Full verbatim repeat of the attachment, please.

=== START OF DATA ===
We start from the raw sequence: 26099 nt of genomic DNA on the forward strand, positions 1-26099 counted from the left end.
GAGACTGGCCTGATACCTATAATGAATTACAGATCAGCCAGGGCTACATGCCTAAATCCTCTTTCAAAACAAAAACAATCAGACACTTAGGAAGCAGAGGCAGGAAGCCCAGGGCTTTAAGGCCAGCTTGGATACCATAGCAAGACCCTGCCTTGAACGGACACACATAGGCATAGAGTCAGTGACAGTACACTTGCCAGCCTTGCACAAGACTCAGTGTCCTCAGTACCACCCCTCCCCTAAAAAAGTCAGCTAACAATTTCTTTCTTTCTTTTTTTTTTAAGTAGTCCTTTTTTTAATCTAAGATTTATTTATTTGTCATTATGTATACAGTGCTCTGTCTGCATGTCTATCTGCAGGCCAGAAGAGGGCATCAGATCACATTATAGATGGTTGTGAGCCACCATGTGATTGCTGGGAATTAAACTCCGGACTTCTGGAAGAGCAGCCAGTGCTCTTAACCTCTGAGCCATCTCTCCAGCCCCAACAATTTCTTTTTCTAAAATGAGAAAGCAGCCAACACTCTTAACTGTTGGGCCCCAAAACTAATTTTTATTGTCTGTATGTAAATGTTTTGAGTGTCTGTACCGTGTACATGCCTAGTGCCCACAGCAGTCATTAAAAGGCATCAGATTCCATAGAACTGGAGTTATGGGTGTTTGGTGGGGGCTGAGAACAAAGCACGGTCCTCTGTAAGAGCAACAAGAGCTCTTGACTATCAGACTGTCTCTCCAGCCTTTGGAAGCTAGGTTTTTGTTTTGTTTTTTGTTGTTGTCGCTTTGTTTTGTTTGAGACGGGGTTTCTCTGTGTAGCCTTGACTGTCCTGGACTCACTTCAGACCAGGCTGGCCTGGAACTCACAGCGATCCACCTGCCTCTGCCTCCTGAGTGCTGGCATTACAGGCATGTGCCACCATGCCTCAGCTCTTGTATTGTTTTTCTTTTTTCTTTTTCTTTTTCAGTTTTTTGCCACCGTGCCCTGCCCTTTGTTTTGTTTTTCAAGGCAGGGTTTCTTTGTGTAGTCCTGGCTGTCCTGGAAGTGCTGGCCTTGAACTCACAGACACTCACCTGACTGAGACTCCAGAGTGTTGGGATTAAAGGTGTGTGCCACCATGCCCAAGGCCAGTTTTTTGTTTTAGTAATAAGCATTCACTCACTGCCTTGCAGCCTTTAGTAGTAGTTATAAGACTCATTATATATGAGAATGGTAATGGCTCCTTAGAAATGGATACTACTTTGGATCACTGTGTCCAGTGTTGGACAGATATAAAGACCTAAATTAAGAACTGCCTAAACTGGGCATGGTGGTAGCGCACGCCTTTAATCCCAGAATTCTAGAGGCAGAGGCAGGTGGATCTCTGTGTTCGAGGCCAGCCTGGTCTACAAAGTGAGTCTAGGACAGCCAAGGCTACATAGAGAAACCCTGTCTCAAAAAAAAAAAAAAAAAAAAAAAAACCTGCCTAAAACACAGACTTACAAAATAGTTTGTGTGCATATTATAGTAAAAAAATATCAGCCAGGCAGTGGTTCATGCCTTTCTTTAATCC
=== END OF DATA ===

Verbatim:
We start from the raw sequence: 26099 nt of genomic DNA on the forward strand, positions 1-26099 counted from the left end.
GAGACTGGCCTGATACCTATAATGAATTACAGATCAGCCAGGGCTACATGCCTAAATCCTCTTTCAAAACAAAAACAATCAGACACTTAGGAAGCAGAGGCAGGAAGCCCAGGGCTTTAAGGCCAGCTTGGATACCATAGCAAGACCCTGCCTTGAACGGACACACATAGGCATAGAGTCAGTGACAGTACACTTGCCAGCCTTGCACAAGACTCAGTGTCCTCAGTACCACCCCTCCCCTAAAAAAGTCAGCTAACAATTTCTTTCTTTCTTTTTTTTTTAAGTAGTCCTTTTTTTAATCTAAGATTTATTTATTTGTCATTATGTATACAGTGCTCTGTCTGCATGTCTATCTGCAGGCCAGAAGAGGGCATCAGATCACATTATAGATGGTTGTGAGCCACCATGTGATTGCTGGGAATTAAACTCCGGACTTCTGGAAGAGCAGCCAGTGCTCTTAACCTCTGAGCCATCTCTCCAGCCCCAACAATTTCTTTTTCTAAAATGAGAAAGCAGCCAACACTCTTAACTGTTGGGCCCCAAAACTAATTTTTATTGTCTGTATGTAAATGTTTTGAGTGTCTGTACCGTGTACATGCCTAGTGCCCACAGCAGTCATTAAAAGGCATCAGATTCCATAGAACTGGAGTTATGGGTGTTTGGTGGGGGCTGAGAACAAAGCACGGTCCTCTGTAAGAGCAACAAGAGCTCTTGACTATCAGACTGTCTCTCCAGCCTTTGGAAGCTAGGTTTTTGTTTTGTTTTTTGTTGTTGTCGCTTTGTTTTGTTTGAGACGGGGTTTCTCTGTGTAGCCTTGACTGTCCTGGACTCACTTCAGACCAGGCTGGCCTGGAACTCACAGCGATCCACCTGCCTCTGCCTCCTGAGTGCTGGCATTACAGGCATGTGCCACCATGCCTCAGCTCTTGTATTGTTTTTCTTTTTTCTTTTTCTTTTTCAGTTTTTTGCCACCGTGCCCTGCCCTTTGTTTTGTTTTTCAAGGCAGGGTTTCTTTGTGTAGTCCTGGCTGTCCTGGAAGTGCTGGCCTTGAACTCACAGACACTCACCTGACTGAGACTCCAGAGTGTTGGGATTAAAGGTGTGTGCCACCATGCCCAAGGCCAGTTTTTTGTTTTAGTAATAAGCATTCACTCACTGCCTTGCAGCCTTTAGTAGTAGTTATAAGACTCATTATATATGAGAATGGTAATGGCTCCTTAGAAATGGATACTACTTTGGATCACTGTGTCCAGTGTTGGACAGATATAAAGACCTAAATTAAGAACTGCCTAAACTGGGCATGGTGGTAGCGCACGCCTTTAATCCCAGAATTCTAGAGGCAGAGGCAGGTGGATCTCTGTGTTCGAGGCCAGCCTGGTCTACAAAGTGAGTCTAGGACAGCCAAGGCTACATAGAGAAACCCTGTCTCAAAAAAAAAAAAAAAAAAAAAAAAACCTGCCTAAAACACAGACTTACAAAATAGTTTGTGTGCATATTATAGTAAAAAAATATCAGCCAGGCAGTGGTTCATGCCTTTCTTTAATCC